In the Jan. 21 issue, I shared a few of my favorite tales told by the late Fred Levin and his friends. Some on my favorites involved boxing.
Fred told me that his getting into professional boxing was luck. He became Roy Jones Jr.’s promotor because Roy and his father walked into his office in September 1988 after Jones had lost a controversial decision to South Korean fighter Park Si-hun in the Olympics.
“I got more enjoyment out of boxing than anybody deserved,” he shared. “You’ve got to understand, there were 50 times in world championship fights that I would get in the ring. I mean, I didn’t know what it was to lose.”
Law partner Mark Proctor traveled with Fred to the fights when Jones was on top of the boxing world and HBO televised his bouts.
“On the night of each fight, Fred would enter the ring area accompanied by his two dear friends, Jack Kemp, former NFL Quarterback and GOP vice presidential candidate, and Dallas Maverick president Terdema Ussery,” Proctor shared. “We would watch the fight; Roy would win; and at the end of the fight, when the referee would raise Roy’s arm in the air as the victor, people would swarm into the ring in celebration.”
He continued, “This is when our Fred Levin was at his best. With the start of a racehorse and the moves of a cat, Fred bounded into the ring, always one of the first, and headed straight for the HBO camera. We would all laugh, and Kemp would scream, ‘The most dangerous place in the world to be is between Fred Levin and an HBO camera!’ It was the consummate Fred and how I shall always remember him—Bigger than life, on top of the world, loving life.”
Commissioner Lumon May shared a story about when he was in his 20s, long before he ran for political office, and traveled with Fred to a Derrick “Smoke” Gainer contest in Biloxi.
“Fred was promoting the fight and got a call while we’re driving over that Smoke’s opponent wasn’t available for some reason,” said May. “Fred started yelling, ‘Get a busboy, dishwasher, put ‘em in shorts and get them in the ring. We’re not canceling the damn fight.’”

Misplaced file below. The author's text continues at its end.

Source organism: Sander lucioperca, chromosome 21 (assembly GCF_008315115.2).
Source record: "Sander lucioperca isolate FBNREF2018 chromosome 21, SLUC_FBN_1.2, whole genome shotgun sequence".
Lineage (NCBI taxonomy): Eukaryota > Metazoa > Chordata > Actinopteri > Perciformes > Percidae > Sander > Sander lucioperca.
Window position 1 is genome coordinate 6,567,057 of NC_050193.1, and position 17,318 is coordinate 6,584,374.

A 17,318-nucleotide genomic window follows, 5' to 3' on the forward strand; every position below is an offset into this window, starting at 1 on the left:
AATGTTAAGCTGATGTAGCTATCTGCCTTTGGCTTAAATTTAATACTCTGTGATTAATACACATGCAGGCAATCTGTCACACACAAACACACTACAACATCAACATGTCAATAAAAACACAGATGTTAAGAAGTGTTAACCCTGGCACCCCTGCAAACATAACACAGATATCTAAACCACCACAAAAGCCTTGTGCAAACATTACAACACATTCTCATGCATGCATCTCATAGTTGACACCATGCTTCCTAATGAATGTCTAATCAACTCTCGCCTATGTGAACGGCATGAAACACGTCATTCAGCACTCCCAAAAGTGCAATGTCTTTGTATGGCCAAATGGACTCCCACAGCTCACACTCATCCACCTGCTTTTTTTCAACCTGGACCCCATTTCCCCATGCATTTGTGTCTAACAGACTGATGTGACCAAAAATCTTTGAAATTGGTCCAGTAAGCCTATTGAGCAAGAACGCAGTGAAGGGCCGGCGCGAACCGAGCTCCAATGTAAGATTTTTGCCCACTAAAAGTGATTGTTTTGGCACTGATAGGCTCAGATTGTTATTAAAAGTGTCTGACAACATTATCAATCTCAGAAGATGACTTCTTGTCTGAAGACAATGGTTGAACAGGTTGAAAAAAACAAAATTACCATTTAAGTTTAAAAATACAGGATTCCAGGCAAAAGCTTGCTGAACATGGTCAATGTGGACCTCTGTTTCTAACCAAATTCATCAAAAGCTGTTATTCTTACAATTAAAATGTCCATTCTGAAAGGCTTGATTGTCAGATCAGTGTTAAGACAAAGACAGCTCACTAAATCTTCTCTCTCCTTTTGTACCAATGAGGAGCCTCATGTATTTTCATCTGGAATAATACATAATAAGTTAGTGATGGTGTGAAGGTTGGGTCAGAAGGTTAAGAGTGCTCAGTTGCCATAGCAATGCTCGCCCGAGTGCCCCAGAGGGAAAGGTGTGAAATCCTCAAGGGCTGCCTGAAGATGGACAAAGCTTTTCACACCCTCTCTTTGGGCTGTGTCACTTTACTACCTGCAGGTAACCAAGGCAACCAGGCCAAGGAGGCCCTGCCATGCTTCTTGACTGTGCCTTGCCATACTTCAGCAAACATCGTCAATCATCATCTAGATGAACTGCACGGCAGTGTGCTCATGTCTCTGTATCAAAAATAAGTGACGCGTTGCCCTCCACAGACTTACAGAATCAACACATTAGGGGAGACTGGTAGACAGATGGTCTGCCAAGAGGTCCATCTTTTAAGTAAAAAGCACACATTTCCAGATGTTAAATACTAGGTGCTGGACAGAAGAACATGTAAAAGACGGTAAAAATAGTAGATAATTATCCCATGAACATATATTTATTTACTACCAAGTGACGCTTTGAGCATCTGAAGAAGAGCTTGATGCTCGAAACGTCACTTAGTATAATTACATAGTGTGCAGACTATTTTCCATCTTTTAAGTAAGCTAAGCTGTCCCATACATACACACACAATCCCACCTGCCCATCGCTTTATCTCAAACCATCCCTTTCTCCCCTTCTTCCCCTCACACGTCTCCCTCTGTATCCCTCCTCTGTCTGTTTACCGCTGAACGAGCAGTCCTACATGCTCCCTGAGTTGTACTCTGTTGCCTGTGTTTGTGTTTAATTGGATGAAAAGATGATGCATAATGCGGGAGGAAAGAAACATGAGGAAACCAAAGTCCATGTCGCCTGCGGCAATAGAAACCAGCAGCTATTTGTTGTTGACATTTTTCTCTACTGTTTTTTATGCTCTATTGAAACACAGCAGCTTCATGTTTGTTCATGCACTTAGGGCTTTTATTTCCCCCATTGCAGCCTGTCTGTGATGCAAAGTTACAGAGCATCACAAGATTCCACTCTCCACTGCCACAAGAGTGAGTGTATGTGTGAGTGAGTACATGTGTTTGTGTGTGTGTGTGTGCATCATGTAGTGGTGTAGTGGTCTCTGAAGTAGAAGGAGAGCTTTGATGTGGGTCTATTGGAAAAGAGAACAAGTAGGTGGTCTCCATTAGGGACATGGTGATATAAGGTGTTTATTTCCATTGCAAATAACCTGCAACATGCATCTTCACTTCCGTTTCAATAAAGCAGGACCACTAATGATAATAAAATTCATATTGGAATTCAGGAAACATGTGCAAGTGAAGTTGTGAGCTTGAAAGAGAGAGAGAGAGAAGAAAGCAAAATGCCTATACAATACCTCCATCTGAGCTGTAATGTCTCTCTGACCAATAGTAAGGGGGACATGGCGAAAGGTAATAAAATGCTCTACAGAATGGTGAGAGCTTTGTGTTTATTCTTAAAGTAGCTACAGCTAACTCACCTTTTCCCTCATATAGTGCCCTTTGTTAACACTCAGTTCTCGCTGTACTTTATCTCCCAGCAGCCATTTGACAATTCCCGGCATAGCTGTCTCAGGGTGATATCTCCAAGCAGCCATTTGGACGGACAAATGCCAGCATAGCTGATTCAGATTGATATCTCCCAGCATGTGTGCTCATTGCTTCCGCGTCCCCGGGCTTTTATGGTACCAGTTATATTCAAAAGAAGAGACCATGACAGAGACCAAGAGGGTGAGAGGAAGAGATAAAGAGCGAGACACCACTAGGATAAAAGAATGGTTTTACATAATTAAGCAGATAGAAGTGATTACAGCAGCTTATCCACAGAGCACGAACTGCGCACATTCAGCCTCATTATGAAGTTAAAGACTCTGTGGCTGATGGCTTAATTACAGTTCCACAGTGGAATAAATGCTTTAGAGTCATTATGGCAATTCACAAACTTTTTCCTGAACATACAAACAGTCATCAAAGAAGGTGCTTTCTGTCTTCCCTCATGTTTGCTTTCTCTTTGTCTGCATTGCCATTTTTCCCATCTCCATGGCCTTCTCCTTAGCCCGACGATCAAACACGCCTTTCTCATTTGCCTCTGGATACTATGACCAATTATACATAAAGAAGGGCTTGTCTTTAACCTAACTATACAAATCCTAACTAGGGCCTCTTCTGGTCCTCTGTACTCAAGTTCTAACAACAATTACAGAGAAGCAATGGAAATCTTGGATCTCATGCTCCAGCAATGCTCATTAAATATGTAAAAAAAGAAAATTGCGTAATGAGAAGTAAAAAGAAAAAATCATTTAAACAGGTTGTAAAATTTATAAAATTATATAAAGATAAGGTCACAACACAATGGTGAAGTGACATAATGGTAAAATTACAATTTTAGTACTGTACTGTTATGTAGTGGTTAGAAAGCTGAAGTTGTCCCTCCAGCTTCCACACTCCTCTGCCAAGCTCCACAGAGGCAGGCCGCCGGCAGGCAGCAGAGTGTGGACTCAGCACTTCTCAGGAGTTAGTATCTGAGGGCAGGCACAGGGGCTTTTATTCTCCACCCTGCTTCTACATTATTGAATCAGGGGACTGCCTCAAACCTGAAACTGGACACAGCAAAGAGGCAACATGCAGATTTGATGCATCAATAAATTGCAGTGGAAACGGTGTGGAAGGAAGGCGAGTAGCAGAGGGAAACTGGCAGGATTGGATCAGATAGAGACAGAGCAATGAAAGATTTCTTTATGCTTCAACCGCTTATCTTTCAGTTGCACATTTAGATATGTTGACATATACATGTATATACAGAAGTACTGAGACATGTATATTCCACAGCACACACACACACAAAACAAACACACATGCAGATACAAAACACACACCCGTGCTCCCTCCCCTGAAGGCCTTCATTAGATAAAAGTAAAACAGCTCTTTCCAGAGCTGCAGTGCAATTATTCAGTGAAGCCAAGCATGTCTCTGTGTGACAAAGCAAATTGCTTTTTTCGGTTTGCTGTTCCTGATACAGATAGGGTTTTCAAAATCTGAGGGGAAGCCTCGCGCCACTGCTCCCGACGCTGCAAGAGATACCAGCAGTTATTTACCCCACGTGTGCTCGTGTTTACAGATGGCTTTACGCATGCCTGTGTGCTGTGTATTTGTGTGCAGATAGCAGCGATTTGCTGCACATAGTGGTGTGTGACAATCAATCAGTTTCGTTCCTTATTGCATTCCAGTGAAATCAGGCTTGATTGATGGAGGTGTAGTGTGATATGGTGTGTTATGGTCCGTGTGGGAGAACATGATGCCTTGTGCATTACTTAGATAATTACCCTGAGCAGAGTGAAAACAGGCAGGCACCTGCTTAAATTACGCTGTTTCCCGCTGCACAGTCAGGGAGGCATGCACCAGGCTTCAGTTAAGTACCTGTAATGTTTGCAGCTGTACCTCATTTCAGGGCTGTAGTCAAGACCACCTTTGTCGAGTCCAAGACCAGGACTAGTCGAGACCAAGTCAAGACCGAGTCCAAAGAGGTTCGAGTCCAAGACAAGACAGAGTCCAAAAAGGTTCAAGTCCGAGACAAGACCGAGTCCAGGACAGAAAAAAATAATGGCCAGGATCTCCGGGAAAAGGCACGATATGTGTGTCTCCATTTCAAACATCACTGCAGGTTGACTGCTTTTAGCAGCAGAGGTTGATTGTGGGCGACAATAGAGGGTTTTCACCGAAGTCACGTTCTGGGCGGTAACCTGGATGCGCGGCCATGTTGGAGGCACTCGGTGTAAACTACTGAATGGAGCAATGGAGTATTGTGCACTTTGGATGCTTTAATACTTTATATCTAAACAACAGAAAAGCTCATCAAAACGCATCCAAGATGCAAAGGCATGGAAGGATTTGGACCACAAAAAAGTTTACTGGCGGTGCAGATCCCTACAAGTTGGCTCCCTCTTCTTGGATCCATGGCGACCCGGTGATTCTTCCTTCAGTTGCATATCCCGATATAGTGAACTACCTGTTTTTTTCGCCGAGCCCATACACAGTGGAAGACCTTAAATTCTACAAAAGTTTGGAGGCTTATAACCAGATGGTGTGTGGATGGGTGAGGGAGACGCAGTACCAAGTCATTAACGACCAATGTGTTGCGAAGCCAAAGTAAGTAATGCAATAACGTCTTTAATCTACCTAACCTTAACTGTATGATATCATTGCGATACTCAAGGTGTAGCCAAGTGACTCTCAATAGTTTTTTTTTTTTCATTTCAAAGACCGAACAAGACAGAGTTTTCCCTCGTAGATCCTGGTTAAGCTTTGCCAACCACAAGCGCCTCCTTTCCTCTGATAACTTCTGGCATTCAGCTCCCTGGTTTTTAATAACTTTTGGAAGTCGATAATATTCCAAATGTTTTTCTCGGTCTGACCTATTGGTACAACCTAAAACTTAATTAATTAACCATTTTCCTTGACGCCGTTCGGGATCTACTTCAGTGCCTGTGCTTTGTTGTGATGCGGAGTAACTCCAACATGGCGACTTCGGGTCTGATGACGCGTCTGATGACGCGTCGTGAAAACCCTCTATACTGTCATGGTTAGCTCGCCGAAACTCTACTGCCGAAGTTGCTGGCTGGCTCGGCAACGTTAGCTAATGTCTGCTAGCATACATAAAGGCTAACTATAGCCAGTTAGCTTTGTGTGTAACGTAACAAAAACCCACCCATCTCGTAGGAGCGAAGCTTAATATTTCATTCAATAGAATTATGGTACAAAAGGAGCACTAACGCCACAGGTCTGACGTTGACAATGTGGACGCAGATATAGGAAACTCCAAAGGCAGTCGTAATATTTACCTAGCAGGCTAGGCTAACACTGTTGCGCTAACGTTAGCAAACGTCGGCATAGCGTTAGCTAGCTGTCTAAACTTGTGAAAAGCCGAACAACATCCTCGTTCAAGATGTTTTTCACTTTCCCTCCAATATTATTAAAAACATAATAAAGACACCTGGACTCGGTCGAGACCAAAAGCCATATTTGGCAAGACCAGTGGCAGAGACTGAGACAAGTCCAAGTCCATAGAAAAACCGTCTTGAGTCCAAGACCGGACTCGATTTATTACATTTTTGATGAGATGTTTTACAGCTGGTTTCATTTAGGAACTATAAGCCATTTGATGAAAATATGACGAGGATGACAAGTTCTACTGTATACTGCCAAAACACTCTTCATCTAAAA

May laughed, “The hotel found some dishwasher that had done some amateur boxing to go in the ring, and Smoke knocks him out in the first round. Fred jumps in the ring, lifts Smoke and starts screaming, ‘Champion of the world, champion of the world.’ It was the funniest thing.”
Former Pensacola Mayor Ashton Hayward remembers Fred getting into a heated argument with legendary boxing promoter Don King before a Roy Jones Jr. fight in Madison Square Garden in 2008.
“We went to dinner with Don King and Swizz Beatz, Alicia Keys’ husband, at an Italian restaurant in New York,” said Hayward. “Levin and King were just screaming at each other, like two kids arguing at the dinner table. Fred was beating the table, as you can imagine. We were all drinking and having a big time. It was hilarious.”
Fred and Hayward then picked up Jack Kemp and took him to Cipriani in Soho to celebrate Kemp’s birthday. Hayward said, “Then we leave there and go to Madison Square Garden. And Fred walked in that place like he owned it.”
When I asked Fred about who was the most formidable negotiator he had faced, he mentioned King.
“Don King was, seriously, probably the best negotiator in boxing, law practice or anything else—he was outstanding,” said Fred. “I know that a lot of people think, ‘Well, he’s a bad dude.’ He may have been, but I would say that of all the people I had to negotiate with, he was the best.”
When Muhammad Ali died in June 2016, I asked Fred how he brought the three-time world heavyweight champion to Pensacola in 1997 to speak to local high school students.
The visit was six months after Ali had lit the Olympic flame at the 1996 Summer Olympic Games. The retired champ, who was battling Parkinson’s disease, launched a “Healing” tour to talk with students across the country about tolerance.
“It was chilling that Muhammad Ali, the baddest man in the world, was trying to get everybody together—Christians, Jews, Muslims,” Levin told me.
He reached out to Ali’s photographer, Howard Bingham, to see if the boxing champ would come to Pensacola. If Ali agreed, Levin would invite the students from area high schools to attend the Pensacola Bay Center event.
“At first, all hell broke loose,” said Fred. “The school board was up in arms. People were protesting, ‘This is a Muslim, and you’re bringing him here.’”
School officials pointed out that the event was not being held on school property. The event was not mandatory, and parents had to sign permission slips, as they would for any field trip.
“Somehow or another, we got through that, and I invited up Muhammad and his wife to spend the night at my home in Gulf Breeze,” said Fred.
He held a fundraiser at his home on the eve of the event and told me about finding Gov. Lawton Chiles and Ali talking at his kitchen table after the party.
“According to the maid, it was hours that they talked,” shared Fred. “The governor, when we got up the next morning, said that, ‘You just have no idea what this means to me.’”
At the Bay Center event, students cheered as Ali exchanged mock punches with Roy Jones Jr. Ali did not speak to the audience, although he could hold a conversation in a whisper.
Levin said, “His wife, Lonnie, spoke to the crowd, and I remember she walked on the ice all around the thing. I was scared to death she was going to fall. She walked all around, talking to the students about love and healing.”
For Levin, Ali’s visit stood out for the purity of his message.
“Looking back on the history of Pensacola, this probably was one of the most significant events that ever took place here,” said Levin, “because he was trying to do something that I don’t think ever took off, and that was healing and trying to bring the races together.”
Read the entire article here.